Oil is arguably the most widely used product for textured tresses, however there is a lot of confusion surrounding what oil actually does, when it should be used and what oils are best. We’re going to clear up some of this confusion about oils and textured hair and give practical advice for optimal oil usage.
First and foremost, oil does not moisturize hair! It does act a film former, a protective barrier that seals in moisture and protects from various stresses, like combing, brushing, and friction between strands. Oils also provide shine due to the smooth, reflective surface they create when coating hair. Oils consist of lubricating emollients and nourishing agents that contribute the various health benefits associated with different oils.
Textured tresses naturally produce less sebum than straight hair; plus kinks, curls and twists hinder oil’s distribution through hair. Thus products for textured hair typically contain oil – generally, a good thing. But remember, oil can cause problems if not applied in proper sequence or if not the right type for hair. Oil should be applied AFTER hydrating hair. Always use a water-based product first to infuse moisture then seal the cuticle with oil or an oil-based blend. Not into the oily feel? Then just seal the tips.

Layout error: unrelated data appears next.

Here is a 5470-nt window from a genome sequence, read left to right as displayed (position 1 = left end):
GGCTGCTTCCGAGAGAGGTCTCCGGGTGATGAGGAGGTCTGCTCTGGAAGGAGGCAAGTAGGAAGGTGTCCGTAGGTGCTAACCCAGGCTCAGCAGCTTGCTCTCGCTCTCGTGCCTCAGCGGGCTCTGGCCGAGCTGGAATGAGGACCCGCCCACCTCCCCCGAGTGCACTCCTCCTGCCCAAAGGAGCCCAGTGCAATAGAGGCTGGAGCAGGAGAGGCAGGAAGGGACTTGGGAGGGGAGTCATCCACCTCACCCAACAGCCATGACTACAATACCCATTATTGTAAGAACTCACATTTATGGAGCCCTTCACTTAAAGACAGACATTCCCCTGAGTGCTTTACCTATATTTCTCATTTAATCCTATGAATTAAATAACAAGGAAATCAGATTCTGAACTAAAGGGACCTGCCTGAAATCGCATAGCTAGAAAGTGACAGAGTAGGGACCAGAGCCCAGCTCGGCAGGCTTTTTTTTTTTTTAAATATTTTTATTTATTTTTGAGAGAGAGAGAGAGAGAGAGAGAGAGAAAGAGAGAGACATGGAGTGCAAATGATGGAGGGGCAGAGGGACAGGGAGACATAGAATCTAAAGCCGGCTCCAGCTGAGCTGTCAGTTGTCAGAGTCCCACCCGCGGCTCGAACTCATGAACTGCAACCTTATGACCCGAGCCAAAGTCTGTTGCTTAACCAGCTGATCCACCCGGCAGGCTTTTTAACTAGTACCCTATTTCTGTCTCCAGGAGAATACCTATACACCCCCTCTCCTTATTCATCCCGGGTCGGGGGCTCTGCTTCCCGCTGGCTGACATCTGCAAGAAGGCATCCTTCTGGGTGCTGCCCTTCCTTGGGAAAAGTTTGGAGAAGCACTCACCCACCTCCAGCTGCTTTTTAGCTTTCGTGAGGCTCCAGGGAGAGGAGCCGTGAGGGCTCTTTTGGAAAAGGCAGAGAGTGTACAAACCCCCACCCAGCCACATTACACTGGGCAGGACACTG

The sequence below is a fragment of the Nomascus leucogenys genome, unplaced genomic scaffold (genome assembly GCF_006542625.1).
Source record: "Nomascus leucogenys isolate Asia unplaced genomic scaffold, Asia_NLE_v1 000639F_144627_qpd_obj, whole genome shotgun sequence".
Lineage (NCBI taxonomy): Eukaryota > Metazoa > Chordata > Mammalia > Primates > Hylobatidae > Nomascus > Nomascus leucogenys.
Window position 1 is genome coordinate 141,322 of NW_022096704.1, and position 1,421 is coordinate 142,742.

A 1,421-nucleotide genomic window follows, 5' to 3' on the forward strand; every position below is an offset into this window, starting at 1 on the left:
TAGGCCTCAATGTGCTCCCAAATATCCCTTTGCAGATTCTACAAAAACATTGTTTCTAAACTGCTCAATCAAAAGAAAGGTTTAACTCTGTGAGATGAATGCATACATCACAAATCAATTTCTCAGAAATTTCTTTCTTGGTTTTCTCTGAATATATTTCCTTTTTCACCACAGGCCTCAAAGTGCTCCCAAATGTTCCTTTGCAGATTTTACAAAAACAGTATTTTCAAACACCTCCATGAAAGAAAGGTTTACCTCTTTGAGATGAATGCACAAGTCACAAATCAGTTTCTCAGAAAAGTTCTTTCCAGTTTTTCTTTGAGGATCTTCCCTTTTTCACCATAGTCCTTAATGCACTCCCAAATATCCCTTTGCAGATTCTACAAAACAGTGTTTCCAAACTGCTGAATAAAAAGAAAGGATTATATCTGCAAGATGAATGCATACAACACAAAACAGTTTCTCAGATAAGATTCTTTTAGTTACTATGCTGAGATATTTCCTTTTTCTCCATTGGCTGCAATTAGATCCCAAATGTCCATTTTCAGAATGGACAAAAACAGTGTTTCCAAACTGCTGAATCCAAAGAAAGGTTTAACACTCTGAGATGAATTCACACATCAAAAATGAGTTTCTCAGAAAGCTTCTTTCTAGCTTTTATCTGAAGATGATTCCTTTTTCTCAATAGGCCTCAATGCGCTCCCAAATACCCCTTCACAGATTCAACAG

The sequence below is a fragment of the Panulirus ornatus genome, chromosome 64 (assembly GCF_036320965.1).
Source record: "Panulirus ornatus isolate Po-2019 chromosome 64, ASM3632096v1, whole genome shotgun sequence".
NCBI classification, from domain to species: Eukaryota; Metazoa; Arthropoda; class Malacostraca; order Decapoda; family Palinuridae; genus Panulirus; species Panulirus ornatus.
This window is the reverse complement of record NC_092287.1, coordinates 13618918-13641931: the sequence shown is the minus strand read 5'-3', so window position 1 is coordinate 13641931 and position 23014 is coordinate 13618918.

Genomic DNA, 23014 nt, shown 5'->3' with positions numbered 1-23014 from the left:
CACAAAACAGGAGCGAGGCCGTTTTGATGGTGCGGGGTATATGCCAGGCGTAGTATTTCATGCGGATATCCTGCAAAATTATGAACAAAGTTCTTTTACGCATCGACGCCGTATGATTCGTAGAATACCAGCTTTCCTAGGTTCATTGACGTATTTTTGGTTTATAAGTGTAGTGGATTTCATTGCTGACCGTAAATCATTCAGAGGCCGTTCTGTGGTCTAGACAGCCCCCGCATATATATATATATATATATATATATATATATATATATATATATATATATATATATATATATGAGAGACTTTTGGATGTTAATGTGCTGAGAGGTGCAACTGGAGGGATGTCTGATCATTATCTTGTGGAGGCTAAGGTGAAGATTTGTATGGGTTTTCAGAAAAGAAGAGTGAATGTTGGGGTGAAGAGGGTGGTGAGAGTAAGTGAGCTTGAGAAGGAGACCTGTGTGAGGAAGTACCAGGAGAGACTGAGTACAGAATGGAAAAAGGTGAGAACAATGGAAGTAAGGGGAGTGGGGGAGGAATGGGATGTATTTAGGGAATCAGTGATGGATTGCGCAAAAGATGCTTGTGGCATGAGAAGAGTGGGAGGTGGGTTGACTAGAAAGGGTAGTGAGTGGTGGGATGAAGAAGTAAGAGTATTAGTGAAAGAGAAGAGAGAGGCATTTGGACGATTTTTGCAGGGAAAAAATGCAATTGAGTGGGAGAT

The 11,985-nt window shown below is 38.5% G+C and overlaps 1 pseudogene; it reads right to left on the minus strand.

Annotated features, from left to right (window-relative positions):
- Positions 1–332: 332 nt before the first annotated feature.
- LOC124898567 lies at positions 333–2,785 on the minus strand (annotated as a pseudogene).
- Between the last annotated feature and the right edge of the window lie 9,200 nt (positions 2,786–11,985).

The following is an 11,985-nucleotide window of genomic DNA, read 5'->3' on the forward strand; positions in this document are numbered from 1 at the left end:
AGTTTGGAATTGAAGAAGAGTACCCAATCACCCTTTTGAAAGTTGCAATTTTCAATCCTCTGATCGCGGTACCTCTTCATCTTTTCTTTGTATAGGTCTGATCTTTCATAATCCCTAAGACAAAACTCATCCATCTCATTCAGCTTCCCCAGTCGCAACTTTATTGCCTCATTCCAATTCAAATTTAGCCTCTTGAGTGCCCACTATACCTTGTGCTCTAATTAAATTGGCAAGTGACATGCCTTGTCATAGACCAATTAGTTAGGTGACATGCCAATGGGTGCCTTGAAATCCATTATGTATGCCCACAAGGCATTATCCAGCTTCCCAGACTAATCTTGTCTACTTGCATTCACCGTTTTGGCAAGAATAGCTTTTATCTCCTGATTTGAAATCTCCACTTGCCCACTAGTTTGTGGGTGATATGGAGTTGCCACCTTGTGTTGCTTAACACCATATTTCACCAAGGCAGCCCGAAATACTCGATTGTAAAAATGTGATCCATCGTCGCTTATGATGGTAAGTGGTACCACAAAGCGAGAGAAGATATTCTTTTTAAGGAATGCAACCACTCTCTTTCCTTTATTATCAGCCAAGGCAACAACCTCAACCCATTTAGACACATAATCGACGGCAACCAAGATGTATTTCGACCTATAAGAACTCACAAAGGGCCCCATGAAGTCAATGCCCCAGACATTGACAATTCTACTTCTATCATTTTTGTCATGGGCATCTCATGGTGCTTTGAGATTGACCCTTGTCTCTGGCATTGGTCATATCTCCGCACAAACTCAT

So which oils are best? Generally, you want an oil that suits your hair type, nourishment needs and styling goals. Many find blends work best, because they include attributes of natural oils blended to provide a variety of benefits. Heavier oils like Castor and Shea oil are great for coarser hair, and oils like Soy and lightweight silicones are best for finer hair or more free-flowing styles. Jojoba and Coconut Oil tend to have positive results for a broad range of hair types. Noted trichologist Lisa Akbari states “If you’re going to use oil for the hair, you have mink oil, jojoba or macadamia…olive oil I would leave for the salads.” For best results she recommends utilizing oils closest to skin’s natural oils.
Controversy over Mineral Oil and Silicones Historically, mineral oil has been a key ingredient in textured hair products. Though an excellent skin protectant, at high levels it is overkill for the hair. This huge molecule occludes the scalp and weighs so heavily on hair that it prevents incoming moisture and requires harsh shampoos to remove. These growth-inhibiting negatives outweigh positives that might come from its use. Silicones, on the other hand, come in a variety weights and CAN be excellent for the hair when used properly. Improper sequencing locks out needed moisture and causes problems that ultimately stunt hair growth.
Here are some simple do’s & don’ts to get you started:
DO: Experiment to find the oils that work best with your hair.
DO: Use pure, high-grade natural oils to seal in water-based moisture.
DON’T: Substitute oil for moisture in your hair care regimen.
DON’T: Apply oil before moisture.
In future articles we discuss silicones, and identifying water-based vs. oil-based products. Watch for these tips to aid you in your journey to healthier tresses.